serious conversation with their elderly relative(s) about a long-term care plan. Many did not want to
start a conversation that would be upsetting and some said they didn’t know how to start the
conversation. Set against the positive practical support provided, these communication barriers are
storing up challenges for the future.

Karl Elliott, Director for the engage with you community website, said: “Notions of Britain as a selfish
society with people having little respect for the elderly are out of touch. Our research shows that there
is a strong sense of family in Britain today and a commitment to ensuring elderly parents can enjoy a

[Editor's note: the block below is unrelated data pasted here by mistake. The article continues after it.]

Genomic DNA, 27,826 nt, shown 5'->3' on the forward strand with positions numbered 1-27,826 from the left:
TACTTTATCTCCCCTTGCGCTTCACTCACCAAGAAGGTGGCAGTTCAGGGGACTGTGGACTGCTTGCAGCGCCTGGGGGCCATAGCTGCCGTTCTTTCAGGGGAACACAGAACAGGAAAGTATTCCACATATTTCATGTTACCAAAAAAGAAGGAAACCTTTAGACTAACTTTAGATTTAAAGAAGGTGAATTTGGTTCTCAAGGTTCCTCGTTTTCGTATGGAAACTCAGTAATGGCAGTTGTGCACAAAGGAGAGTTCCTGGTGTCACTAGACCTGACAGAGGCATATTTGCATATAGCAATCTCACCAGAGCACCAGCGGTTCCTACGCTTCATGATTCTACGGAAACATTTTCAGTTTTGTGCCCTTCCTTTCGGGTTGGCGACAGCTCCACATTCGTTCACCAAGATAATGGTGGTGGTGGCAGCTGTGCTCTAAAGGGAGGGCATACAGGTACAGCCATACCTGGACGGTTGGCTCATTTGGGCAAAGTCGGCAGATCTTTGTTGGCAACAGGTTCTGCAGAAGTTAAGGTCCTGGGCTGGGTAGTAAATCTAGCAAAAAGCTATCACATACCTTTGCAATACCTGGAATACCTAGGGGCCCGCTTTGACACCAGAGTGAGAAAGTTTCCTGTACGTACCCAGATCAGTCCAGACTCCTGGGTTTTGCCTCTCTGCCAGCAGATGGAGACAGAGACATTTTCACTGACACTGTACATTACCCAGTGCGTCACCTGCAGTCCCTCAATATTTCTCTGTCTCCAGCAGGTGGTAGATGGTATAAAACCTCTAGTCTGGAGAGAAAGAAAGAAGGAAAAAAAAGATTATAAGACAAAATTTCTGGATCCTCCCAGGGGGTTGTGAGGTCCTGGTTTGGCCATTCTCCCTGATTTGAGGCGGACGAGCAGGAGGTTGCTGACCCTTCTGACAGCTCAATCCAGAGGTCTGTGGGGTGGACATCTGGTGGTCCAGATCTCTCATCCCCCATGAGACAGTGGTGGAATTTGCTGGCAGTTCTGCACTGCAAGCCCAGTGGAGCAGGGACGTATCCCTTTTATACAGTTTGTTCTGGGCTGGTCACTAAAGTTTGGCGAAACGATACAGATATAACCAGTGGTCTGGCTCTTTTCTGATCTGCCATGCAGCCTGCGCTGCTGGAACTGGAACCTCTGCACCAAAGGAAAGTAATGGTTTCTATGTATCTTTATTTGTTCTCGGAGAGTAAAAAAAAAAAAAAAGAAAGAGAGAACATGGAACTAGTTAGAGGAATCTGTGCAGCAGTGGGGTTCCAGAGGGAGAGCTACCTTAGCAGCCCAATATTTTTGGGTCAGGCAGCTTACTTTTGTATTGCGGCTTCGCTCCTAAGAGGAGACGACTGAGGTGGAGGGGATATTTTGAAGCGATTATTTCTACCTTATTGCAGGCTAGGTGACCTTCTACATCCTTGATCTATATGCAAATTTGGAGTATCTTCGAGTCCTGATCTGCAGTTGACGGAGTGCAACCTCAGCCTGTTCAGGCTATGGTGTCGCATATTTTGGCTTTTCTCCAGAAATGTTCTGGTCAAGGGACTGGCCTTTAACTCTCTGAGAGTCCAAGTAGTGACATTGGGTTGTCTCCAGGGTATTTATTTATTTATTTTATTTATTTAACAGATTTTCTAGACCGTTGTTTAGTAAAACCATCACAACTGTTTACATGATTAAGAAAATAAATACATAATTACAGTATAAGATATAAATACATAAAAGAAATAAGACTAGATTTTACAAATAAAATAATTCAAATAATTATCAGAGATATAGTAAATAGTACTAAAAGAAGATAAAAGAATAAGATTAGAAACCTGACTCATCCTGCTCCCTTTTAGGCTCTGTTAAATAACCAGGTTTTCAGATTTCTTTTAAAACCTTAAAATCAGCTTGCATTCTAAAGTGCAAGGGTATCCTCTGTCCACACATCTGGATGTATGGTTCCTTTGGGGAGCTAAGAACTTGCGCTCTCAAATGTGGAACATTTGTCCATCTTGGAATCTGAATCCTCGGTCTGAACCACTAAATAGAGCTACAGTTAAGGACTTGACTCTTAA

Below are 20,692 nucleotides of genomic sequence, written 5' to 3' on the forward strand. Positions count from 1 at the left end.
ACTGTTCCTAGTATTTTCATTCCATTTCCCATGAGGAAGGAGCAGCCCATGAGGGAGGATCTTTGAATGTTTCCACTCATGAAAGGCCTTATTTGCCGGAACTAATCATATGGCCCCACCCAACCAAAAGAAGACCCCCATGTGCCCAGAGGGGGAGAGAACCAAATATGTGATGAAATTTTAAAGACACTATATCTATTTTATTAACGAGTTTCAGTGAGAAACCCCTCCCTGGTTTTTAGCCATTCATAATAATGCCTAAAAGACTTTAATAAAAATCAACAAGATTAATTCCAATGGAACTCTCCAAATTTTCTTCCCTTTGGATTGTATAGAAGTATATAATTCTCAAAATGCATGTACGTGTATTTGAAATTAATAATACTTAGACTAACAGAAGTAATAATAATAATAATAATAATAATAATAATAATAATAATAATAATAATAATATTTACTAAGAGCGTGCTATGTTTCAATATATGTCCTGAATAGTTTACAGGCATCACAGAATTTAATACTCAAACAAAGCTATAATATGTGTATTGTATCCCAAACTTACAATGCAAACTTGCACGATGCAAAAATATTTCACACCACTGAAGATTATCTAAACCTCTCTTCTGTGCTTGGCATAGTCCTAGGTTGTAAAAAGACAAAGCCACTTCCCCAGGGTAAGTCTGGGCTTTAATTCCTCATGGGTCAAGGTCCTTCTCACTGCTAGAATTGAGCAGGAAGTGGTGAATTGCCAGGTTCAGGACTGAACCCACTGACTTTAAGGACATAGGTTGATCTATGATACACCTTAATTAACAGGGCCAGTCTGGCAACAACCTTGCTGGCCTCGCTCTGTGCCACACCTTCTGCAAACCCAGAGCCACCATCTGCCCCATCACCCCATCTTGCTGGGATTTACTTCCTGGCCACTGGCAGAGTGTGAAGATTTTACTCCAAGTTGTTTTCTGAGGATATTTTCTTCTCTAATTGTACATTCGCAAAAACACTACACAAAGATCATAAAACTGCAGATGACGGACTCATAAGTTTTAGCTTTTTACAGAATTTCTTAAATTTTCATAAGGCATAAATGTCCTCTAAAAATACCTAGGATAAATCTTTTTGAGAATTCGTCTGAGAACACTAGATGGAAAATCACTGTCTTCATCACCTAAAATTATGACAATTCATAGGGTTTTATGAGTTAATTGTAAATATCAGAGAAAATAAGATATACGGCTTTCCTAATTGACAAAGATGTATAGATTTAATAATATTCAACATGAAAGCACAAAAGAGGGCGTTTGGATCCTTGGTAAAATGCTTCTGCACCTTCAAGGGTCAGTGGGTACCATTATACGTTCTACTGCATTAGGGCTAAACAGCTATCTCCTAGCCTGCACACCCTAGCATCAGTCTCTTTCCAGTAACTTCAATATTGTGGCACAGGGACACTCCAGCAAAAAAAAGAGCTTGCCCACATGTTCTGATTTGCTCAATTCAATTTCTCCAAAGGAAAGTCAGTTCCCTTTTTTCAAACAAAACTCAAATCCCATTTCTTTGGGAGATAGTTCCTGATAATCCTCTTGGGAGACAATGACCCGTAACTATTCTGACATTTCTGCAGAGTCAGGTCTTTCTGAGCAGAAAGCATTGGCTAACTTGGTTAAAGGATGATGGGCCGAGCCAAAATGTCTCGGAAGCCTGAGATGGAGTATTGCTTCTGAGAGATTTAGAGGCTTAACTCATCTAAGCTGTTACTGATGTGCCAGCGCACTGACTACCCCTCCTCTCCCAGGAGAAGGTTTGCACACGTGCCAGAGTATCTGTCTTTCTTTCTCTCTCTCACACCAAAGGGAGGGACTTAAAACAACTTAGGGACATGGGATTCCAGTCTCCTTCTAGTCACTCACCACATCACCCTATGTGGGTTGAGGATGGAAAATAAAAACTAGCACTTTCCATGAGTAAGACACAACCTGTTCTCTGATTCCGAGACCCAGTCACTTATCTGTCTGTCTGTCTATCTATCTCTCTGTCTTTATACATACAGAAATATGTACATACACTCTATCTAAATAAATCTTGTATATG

dignified, independent and supported lifestyle as an active and integral part of the family. The recent
horror stories on care homes may have had an impact but, for many, this was never an option under

“What the Government needs to wake up to is that millions of parents are already taking on the role of
carers for elderly relatives. Many are juggling a caring role with busy jobs and still supporting their
children. Time is tight, money is tight, is there any support headed their way?”

Following months of listening to the experiences of people around the UK that have taken on care
roles, Engage Mutual this week launches, an online community for those
facing the challenge of supporting elderly relatives. Here they can share experiences and stories, get
free independent information and discover what support is currently available to help make balanced
and informed decisions. Visit the site today to share, talk and listen with others.